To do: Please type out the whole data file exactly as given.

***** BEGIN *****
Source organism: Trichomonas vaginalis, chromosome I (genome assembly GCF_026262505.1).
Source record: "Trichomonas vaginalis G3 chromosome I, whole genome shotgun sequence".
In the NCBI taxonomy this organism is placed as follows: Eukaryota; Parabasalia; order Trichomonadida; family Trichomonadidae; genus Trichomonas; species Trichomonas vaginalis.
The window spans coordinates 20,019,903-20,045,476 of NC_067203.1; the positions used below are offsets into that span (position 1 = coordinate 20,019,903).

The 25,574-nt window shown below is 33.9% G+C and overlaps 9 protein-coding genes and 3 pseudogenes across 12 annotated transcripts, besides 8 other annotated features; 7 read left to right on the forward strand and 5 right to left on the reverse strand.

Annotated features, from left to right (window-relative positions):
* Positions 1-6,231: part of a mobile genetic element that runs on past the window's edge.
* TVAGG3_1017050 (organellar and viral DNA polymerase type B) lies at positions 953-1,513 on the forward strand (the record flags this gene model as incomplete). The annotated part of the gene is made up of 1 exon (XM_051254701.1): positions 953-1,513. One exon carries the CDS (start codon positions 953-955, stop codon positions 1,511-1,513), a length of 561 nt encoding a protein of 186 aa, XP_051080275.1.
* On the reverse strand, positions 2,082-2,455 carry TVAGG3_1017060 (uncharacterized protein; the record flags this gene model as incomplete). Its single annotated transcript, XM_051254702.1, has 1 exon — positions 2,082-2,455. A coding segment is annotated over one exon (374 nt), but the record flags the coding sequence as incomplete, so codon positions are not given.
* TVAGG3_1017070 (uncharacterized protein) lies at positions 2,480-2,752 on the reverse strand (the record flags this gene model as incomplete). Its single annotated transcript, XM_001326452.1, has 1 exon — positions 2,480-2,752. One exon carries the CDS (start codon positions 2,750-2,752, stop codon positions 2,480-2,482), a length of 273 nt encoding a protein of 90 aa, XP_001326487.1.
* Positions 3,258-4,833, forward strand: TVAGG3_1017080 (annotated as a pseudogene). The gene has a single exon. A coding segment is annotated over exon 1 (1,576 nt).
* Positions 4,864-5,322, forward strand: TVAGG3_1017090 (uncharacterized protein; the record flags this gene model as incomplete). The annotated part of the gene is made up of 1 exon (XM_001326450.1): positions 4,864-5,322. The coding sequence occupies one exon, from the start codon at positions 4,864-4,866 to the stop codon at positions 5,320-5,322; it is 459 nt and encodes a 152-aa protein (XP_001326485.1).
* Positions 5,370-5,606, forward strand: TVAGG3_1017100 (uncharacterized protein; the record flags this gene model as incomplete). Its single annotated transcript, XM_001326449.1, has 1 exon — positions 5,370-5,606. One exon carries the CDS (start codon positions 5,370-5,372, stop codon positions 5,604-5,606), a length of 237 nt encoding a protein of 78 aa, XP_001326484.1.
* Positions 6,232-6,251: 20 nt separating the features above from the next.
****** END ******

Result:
Source organism: Trichomonas vaginalis, chromosome I (genome assembly GCF_026262505.1).
Source record: "Trichomonas vaginalis G3 chromosome I, whole genome shotgun sequence".
In the NCBI taxonomy this organism is placed as follows: Eukaryota; Parabasalia; order Trichomonadida; family Trichomonadidae; genus Trichomonas; species Trichomonas vaginalis.
The window spans coordinates 20,019,903-20,045,476 of NC_067203.1; the positions used below are offsets into that span (position 1 = coordinate 20,019,903).

The 25,574-nt window shown below is 33.9% G+C and overlaps 9 protein-coding genes and 3 pseudogenes across 12 annotated transcripts, besides 8 other annotated features; 7 read left to right on the forward strand and 5 right to left on the reverse strand.

Annotated features, from left to right (window-relative positions):
* Positions 1-6,231: part of a mobile genetic element that runs on past the window's edge.
* TVAGG3_1017050 (organellar and viral DNA polymerase type B) lies at positions 953-1,513 on the forward strand (the record flags this gene model as incomplete). The annotated part of the gene is made up of 1 exon (XM_051254701.1): positions 953-1,513. One exon carries the CDS (start codon positions 953-955, stop codon positions 1,511-1,513), a length of 561 nt encoding a protein of 186 aa, XP_051080275.1.
* On the reverse strand, positions 2,082-2,455 carry TVAGG3_1017060 (uncharacterized protein; the record flags this gene model as incomplete). Its single annotated transcript, XM_051254702.1, has 1 exon — positions 2,082-2,455. A coding segment is annotated over one exon (374 nt), but the record flags the coding sequence as incomplete, so codon positions are not given.
* TVAGG3_1017070 (uncharacterized protein) lies at positions 2,480-2,752 on the reverse strand (the record flags this gene model as incomplete). Its single annotated transcript, XM_001326452.1, has 1 exon — positions 2,480-2,752. One exon carries the CDS (start codon positions 2,750-2,752, stop codon positions 2,480-2,482), a length of 273 nt encoding a protein of 90 aa, XP_001326487.1.
* Positions 3,258-4,833, forward strand: TVAGG3_1017080 (annotated as a pseudogene). The gene has a single exon. A coding segment is annotated over exon 1 (1,576 nt).
* Positions 4,864-5,322, forward strand: TVAGG3_1017090 (uncharacterized protein; the record flags this gene model as incomplete). The annotated part of the gene is made up of 1 exon (XM_001326450.1): positions 4,864-5,322. The coding sequence occupies one exon, from the start codon at positions 4,864-4,866 to the stop codon at positions 5,320-5,322; it is 459 nt and encodes a 152-aa protein (XP_001326485.1).
* Positions 5,370-5,606, forward strand: TVAGG3_1017100 (uncharacterized protein; the record flags this gene model as incomplete). Its single annotated transcript, XM_001326449.1, has 1 exon — positions 5,370-5,606. One exon carries the CDS (start codon positions 5,370-5,372, stop codon positions 5,604-5,606), a length of 237 nt encoding a protein of 78 aa, XP_001326484.1.
* Positions 6,232-6,251: 20 nt separating the features above from the next.